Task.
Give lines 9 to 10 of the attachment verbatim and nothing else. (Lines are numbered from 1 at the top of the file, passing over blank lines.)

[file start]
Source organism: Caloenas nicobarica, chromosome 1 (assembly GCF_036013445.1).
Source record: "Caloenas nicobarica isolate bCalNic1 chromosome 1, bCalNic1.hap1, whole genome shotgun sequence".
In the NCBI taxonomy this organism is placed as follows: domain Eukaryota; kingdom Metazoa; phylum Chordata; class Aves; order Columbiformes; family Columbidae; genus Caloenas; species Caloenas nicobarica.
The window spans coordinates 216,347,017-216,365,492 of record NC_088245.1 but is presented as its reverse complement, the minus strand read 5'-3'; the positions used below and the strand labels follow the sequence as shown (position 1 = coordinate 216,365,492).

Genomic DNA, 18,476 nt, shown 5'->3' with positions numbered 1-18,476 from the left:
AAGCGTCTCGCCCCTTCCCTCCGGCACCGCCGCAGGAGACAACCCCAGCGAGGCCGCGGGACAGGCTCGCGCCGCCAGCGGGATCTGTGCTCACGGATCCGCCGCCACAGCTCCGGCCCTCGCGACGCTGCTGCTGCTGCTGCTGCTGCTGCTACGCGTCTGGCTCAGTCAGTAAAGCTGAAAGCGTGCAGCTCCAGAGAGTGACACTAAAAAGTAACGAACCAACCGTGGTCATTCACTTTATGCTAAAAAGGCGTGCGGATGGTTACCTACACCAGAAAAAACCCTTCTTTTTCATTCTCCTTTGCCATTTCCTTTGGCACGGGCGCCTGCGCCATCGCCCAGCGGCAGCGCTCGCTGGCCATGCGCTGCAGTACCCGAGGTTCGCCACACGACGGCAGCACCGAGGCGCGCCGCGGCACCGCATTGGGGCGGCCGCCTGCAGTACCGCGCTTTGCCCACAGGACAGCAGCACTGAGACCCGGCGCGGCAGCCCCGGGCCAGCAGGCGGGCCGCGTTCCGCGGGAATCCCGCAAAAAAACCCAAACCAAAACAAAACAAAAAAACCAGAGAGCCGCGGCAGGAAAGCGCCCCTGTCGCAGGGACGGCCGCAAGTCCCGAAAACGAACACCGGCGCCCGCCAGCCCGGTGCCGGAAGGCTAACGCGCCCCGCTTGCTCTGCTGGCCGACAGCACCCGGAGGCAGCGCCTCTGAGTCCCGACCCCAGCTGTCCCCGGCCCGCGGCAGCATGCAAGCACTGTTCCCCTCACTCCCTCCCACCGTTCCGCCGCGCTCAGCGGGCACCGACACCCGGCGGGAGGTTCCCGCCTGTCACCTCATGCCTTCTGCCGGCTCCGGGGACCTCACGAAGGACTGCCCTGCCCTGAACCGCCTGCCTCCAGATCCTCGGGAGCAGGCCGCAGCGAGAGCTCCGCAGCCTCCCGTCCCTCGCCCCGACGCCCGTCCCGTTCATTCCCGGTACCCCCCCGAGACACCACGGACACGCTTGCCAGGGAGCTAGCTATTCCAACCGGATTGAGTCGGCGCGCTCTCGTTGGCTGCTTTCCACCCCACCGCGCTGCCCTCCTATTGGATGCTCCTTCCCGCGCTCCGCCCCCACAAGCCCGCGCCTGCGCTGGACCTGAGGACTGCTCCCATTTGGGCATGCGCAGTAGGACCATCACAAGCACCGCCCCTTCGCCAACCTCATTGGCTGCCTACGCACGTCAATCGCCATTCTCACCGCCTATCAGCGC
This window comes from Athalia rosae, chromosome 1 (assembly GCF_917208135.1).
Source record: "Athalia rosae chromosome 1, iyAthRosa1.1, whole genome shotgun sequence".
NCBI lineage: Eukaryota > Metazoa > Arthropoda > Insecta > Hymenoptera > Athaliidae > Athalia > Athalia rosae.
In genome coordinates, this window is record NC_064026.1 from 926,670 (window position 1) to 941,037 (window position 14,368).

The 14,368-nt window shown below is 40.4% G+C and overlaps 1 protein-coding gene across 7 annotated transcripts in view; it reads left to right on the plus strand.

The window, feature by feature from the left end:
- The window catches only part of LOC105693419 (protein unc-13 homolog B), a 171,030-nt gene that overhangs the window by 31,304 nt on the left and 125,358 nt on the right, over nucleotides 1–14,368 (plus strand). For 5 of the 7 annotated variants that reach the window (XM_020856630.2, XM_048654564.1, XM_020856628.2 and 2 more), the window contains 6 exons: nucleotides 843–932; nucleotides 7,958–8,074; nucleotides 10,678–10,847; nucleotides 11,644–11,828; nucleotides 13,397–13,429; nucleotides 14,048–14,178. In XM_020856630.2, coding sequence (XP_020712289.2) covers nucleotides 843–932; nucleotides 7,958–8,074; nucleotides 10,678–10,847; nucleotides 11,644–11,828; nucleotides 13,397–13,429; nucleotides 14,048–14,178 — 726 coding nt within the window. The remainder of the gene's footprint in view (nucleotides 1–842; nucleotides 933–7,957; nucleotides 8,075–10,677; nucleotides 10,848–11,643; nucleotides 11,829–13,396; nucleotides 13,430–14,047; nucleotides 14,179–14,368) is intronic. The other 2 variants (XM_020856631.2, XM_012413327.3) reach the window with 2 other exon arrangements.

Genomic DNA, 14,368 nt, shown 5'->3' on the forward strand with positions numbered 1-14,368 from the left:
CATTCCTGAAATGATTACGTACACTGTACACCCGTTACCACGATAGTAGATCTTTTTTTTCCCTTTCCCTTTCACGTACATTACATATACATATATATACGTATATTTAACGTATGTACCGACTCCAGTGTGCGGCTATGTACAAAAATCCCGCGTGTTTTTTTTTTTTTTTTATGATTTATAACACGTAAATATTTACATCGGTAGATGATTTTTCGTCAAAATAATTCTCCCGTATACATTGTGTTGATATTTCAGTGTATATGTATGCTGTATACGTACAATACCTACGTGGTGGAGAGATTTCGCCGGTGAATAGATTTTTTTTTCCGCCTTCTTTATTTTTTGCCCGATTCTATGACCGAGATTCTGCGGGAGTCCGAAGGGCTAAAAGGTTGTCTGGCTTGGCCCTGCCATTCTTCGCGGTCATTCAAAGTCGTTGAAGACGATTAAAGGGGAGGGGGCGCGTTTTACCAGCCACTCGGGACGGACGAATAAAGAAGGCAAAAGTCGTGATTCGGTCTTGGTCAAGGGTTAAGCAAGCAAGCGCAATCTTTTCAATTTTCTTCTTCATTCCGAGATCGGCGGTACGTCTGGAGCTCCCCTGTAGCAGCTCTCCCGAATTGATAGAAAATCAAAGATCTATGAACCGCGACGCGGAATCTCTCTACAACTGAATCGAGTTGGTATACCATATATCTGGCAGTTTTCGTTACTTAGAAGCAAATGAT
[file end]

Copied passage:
NCBI lineage: Eukaryota > Metazoa > Arthropoda > Insecta > Hymenoptera > Athaliidae > Athalia > Athalia rosae.
In genome coordinates, this window is record NC_064026.1 from 926,670 (window position 1) to 941,037 (window position 14,368).